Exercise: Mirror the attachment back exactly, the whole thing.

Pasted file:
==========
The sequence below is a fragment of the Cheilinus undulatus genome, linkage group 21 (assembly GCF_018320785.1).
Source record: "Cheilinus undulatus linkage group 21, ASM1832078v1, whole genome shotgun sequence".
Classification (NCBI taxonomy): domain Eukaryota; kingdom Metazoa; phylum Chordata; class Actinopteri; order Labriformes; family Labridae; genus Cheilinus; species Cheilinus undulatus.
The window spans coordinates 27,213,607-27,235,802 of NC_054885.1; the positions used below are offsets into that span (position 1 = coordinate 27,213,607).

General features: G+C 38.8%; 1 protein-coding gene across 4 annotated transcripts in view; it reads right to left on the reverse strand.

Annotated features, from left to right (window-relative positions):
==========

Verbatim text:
The sequence below is a fragment of the Cheilinus undulatus genome, linkage group 21 (assembly GCF_018320785.1).
Source record: "Cheilinus undulatus linkage group 21, ASM1832078v1, whole genome shotgun sequence".
Classification (NCBI taxonomy): domain Eukaryota; kingdom Metazoa; phylum Chordata; class Actinopteri; order Labriformes; family Labridae; genus Cheilinus; species Cheilinus undulatus.
The window spans coordinates 27,213,607-27,235,802 of NC_054885.1; the positions used below are offsets into that span (position 1 = coordinate 27,213,607).

General features: G+C 38.8%; 1 protein-coding gene across 4 annotated transcripts in view; it reads right to left on the reverse strand.

Annotated features, from left to right (window-relative positions):